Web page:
This committee notes the new JSE Listings Requirements that require the CEO and CFO to endorse, with a positive statement, the internal financial control environment (section 3.84(k)). A truly robust assurance process was undertaken in collaboration with external auditors, internal auditors and a network of risk and compliance functions, led by the group’s chief risk officer. The culmination of which was a confirmation of the design and implementation of sound internal financial controls, which permeate throughout the group to give credibility to our financial reporting. Our CEO and CFO, and the board by way of this committee, are well supported in assuring shareholders of our financial controls. It takes a team to produce solid reporting, which has real value in informing leadership and management decisions, and accounting accurately to stakeholders.

As reported last year, the Independent Regulatory Board for Auditors has determined that from 2023 all South African public interest entities must comply with mandatory audit firm rotation. Our preparations for this are well advanced and we will be ready for the change. Further, in November 2020, Rohan Venter resigned as company secretary and was replaced by Imperial’s group legal executive, Jeetesh Ravjee, who is acting as company secretary until a permanent replacement is found. In January 2021, we changed our JSE sponsor from Merrill Lynch to Rand Merchant Bank. In all these changes we have followed the letter and spirit of regulation.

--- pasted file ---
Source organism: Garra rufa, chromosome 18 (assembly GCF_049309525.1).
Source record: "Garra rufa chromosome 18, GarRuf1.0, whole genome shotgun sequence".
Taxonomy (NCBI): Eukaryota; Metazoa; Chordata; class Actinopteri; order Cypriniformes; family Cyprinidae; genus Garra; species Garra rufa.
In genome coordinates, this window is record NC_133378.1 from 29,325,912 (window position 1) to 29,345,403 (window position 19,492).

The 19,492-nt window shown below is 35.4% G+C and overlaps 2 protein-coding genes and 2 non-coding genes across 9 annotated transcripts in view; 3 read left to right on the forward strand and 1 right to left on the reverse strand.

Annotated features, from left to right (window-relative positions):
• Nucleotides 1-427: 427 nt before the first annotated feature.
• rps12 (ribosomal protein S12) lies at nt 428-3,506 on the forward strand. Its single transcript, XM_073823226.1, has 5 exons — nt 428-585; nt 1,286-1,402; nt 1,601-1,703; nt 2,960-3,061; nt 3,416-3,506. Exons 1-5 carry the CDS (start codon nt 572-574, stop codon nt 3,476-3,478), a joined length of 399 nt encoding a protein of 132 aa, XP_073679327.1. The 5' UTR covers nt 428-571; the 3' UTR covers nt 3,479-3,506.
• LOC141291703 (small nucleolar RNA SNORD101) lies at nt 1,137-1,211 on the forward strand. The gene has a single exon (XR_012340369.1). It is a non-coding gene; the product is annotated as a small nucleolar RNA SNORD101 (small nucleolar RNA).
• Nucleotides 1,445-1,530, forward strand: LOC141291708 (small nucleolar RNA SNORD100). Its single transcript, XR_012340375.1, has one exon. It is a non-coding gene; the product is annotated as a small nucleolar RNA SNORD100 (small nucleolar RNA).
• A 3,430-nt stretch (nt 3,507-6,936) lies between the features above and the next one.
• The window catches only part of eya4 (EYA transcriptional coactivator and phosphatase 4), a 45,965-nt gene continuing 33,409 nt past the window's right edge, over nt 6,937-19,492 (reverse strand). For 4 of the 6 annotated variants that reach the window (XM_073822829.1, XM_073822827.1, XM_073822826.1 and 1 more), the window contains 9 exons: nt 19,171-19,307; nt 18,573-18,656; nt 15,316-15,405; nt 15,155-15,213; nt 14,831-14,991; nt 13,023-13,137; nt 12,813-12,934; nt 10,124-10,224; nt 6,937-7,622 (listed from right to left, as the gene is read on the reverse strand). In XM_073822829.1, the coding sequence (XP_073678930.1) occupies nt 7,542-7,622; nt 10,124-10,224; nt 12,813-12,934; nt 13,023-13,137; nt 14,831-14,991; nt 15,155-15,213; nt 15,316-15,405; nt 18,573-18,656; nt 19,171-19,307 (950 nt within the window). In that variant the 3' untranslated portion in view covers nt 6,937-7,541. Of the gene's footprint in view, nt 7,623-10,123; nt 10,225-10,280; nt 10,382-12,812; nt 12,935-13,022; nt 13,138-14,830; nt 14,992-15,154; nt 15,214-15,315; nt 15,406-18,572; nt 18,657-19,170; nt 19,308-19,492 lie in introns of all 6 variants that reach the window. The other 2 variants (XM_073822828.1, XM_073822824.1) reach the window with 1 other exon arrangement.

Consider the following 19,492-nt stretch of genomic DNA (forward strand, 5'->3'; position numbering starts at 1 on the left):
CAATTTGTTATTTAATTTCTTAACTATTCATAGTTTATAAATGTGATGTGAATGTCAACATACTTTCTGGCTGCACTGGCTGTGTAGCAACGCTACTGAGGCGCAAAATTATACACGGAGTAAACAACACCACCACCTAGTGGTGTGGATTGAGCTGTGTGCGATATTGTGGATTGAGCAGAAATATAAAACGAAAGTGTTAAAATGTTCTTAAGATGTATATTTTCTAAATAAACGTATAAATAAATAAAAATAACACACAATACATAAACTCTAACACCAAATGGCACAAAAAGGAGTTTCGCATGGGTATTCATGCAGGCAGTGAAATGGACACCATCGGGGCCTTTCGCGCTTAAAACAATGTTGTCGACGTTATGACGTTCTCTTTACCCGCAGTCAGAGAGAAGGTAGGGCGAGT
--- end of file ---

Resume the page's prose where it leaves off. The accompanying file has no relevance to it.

Imperial continues to grow our capability to respond fully and timeously to changes in legislation across our jurisdictions, supported by ongoing awareness and training campaigns to sensitise staff to their obligations to company policies that support full compliance with the regulatory universe. These encompass newly promulgated acts such as General Data Protection Regulation and Protection of Personal Information Act (POPIA) and extend to risks and threats such as cyber security and other information technology risks. Imperial is well positioned to address both existing and emergent ICT legislation and regulations. The ARC continues to review data privacy and information security strategies and to monitor the implementation of cyberrelated controls.

As the world continues to manage the impacts of the COVID-19 pandemic, we take comfort from the resilience our businesses have shown during this trying period and commit to remaining vigilant in the face of new risks and threats, wherever these may appear.